Belfast not the only airport to lose out in demise of Flybe

Regional airline’s problems went far beyond coronavirus

A grounded Flybe aircraft  at Exeter airport in the UK. The collapsed airline operated 14 routes from  Belfast City Airport. Photograph: Bloomberg

A grounded Flybe aircraft at Exeter airport in the UK. The collapsed airline operated 14 routes from Belfast City Airport. Photograph: Bloomberg

 

No sooner had analysts gloomily predicted this week that coronavirus would spell the end for “some weaker European airlines” than Flybe obliged by announcing its grounding.

Covid-19 might have given Flybe that final nudge over the edge, but the reality is that the airline was in trouble and seeking a bailout from the British government long before the virus had afflicted anyone in Europe.

Flybe had landed between a rock and a hard place. It was trying to sell flights to an overcrowded market where prices were falling while coping with rising costs. Without a helping hand from Westminster or somewhere else, it was going to close.

Coronavirus is simply adding to already tough conditions for aviation. That is not to play down its impact. The International Air Transport Association calculates that the outbreak will cost the industry $113 billion in lost sales this year, sending yet more airlines through the departure gates.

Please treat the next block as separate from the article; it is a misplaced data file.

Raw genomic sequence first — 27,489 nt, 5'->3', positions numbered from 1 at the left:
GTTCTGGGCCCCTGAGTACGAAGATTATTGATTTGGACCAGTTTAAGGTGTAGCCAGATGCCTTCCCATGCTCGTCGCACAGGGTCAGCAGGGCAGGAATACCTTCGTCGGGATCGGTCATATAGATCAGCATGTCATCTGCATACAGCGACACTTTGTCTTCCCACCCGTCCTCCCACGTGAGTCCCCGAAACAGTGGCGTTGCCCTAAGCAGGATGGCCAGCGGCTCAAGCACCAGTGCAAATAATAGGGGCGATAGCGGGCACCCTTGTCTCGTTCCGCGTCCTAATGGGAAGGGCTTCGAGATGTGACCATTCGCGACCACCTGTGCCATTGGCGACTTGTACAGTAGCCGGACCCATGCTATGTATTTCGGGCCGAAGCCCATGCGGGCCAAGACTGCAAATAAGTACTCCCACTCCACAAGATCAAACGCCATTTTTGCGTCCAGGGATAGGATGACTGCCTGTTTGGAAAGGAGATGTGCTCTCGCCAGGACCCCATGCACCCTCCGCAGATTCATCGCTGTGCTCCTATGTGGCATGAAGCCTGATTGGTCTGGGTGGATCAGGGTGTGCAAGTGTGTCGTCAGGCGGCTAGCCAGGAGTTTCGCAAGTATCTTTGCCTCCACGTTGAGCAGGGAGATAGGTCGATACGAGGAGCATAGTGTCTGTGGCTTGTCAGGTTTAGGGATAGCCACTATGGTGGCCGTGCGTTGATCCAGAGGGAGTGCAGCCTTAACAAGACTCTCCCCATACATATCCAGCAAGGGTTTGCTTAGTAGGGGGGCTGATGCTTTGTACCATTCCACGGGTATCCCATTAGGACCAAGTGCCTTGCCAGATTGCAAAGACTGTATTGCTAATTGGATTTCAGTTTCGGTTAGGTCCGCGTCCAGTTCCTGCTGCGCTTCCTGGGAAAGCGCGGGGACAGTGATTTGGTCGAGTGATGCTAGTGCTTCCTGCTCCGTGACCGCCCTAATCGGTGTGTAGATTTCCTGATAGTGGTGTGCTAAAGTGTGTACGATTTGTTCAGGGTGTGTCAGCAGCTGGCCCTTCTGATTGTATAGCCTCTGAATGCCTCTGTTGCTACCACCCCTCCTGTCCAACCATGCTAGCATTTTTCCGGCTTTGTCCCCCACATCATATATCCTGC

Yet all this is academic for the passengers and airports hit by Flybe’s exit. From an Irish point of view, the big loser was Belfast City Airport, which lost 14 routes when the carrier announced it was ceasing operations. Loganair will take the Aberdeen and Inverness services, but that leaves 12 other vacancies, including flights to Birmingham and Manchester.

Ironically, Northern Ireland’s First Minister Arlene Foster and Deputy First Minister Michelle O’Neill asked the same British government that failed to aid Flybe to help Belfast City Airport cope with the fallout from the airline’s closure.

However, Belfast City will be competing for whatever support is forthcoming with regional airports including Newquay in Cornwall and the Isle of Man. Flybe’s failure could yet end up shedding light on where Northern Ireland really sits on British prime minister Boris Johnson’s list of priorities.

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